Most of us don’t eat enough vegetables. A little creativity can correct the problem.
Vegetables are good for you. They are chock full of vitamins, minerals, and phytonutrients (nourishing plant chemicals, many of which function as antioxidants) that benefit our health in all kinds of ways. Among the many studies proving the benefits of high levels of vegetable consumption is a 2007 study by researchers at the University of Cambridge, which studied the diets of nearly 17,000 men and women between the ages of 40 and 79 and found that the more vegetables (and fruits) they ate, the healthier they were.
Besides being packed with vitamins, minerals, and phytonutrients, most vegetables also contain lots of fiber and water. Why is this important? Research has shown that we tend to eat a consistent volume of food each day, regardless of how many calories are contained in it. Water and fiber increase the volume of foods without increasing calories. Vegetables are said to be less “calorically dense” than other foods because their high water and fiber content makes them very filling compared to other foods of equal calories. For example, cooked zucchini contains just 16 calories per 100 grams, whereas cheddar cheese contains 100 calories per 100 grams. Therefore, by replacing any non-vegetable food in your diet (e.g., meats, grains, dairy products) with a vegetable you can cut calories without actually eating less.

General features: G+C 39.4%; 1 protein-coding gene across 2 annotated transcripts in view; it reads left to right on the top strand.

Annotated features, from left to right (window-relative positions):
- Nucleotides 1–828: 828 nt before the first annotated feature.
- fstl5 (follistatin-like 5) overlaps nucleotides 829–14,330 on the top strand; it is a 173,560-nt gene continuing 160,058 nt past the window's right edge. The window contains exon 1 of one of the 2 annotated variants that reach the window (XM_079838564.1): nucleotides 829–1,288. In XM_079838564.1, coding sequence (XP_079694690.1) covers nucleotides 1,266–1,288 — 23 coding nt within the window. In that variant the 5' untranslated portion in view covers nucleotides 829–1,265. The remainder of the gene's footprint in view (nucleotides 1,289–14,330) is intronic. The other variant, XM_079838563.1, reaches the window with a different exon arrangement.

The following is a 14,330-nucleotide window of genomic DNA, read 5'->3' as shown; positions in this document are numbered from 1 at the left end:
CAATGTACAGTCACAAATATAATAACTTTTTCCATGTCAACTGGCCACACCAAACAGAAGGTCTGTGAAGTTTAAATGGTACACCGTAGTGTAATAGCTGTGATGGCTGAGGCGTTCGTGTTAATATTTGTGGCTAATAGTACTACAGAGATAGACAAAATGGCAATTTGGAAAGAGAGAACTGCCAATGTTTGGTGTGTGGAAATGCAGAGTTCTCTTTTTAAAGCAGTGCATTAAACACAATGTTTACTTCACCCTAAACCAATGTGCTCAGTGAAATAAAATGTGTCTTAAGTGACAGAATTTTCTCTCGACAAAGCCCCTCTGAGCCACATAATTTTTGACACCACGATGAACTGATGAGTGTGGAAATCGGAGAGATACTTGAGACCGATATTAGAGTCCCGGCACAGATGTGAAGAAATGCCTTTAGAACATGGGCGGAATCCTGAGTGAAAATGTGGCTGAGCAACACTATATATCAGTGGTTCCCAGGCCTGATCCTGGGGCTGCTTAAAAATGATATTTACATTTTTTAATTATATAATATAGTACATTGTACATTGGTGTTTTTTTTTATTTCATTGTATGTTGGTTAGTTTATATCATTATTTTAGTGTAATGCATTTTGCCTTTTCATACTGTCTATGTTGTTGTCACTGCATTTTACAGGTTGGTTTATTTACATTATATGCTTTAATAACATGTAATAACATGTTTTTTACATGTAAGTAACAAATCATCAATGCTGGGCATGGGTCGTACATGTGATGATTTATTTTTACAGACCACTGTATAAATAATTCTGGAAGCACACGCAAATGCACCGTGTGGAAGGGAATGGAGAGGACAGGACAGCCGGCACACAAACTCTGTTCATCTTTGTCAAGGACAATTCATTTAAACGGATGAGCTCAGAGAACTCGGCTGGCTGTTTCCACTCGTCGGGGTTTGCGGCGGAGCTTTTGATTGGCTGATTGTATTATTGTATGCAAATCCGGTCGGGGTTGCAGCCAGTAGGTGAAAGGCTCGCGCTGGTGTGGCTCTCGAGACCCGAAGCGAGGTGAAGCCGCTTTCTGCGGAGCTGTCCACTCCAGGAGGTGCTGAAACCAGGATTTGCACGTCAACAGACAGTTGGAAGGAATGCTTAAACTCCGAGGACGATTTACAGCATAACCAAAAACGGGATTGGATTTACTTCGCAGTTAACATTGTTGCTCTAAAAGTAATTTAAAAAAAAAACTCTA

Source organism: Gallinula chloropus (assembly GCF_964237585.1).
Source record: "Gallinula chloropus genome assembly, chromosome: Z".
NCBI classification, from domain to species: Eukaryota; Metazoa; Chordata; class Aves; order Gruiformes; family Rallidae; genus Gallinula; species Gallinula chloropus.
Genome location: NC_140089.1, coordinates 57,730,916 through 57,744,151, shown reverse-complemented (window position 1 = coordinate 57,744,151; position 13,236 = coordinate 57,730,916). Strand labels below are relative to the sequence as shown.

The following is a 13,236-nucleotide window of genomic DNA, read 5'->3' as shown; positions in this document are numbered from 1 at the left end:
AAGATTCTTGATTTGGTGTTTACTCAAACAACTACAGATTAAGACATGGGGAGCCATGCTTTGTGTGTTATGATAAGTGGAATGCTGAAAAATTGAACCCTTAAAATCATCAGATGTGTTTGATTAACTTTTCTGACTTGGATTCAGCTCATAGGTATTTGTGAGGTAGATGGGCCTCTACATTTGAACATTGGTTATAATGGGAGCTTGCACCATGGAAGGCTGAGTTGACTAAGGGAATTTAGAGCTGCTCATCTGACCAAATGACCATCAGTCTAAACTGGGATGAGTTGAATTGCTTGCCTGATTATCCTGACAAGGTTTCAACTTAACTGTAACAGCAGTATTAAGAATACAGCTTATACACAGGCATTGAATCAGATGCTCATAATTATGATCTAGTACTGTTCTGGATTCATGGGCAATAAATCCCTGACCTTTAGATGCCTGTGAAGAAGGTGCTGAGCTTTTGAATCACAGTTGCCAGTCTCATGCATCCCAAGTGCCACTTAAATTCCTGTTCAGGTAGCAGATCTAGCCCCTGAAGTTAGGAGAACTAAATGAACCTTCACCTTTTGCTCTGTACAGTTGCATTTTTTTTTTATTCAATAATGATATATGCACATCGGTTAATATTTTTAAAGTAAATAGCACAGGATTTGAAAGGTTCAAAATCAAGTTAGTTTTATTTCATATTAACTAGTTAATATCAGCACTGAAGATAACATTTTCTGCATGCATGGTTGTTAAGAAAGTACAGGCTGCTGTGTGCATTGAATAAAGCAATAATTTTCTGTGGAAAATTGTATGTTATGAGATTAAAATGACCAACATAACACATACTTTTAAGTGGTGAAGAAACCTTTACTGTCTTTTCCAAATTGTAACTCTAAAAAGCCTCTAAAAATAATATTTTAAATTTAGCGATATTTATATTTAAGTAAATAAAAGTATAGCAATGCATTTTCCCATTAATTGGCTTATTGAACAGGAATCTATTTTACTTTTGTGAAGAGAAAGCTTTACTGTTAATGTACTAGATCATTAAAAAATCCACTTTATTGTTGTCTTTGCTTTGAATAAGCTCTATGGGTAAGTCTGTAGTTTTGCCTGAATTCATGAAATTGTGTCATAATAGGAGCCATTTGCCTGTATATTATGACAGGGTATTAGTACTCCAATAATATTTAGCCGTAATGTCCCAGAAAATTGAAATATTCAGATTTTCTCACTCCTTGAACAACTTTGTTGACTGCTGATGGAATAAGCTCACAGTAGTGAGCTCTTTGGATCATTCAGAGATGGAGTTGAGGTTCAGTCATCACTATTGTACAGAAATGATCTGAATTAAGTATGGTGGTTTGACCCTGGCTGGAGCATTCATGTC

The U.S. government recommends that adults consume two-and-half to three cups of vegetables (one cup of leafy salad counts as one-half cup of veggies). Seven out of 10 Americans fail to meet this requirement.
Sellers of antioxidant supplements, powdered vegetable extracts and the like will try to convince you that the reason so few of us eat enough vegetables is that eating vegetables is expensive and somehow time-consuming. These claims are ridiculous. We know very well that we don’t eat enough vegetables because we prefer the taste of hamburgers and, relatedly, because traditional breakfast and lunch food choices especially do not include vegetables.
Getting more vegetables in your diet need not be expensive or time consuming — or yucky. All it requires is that you learn and practice simple, tasty ways to break out of common vegetable-avoidance habits. Here are some suggestions:
About The Author:
Matt Fitzgerald is the author of Iron War: Dave Scott, Mark Allen & The Greatest Race Ever Run (VeloPress 2011) and a Coach and Training Intelligence Specialist for PEAR Sports. Find out more at mattfizgerald.org.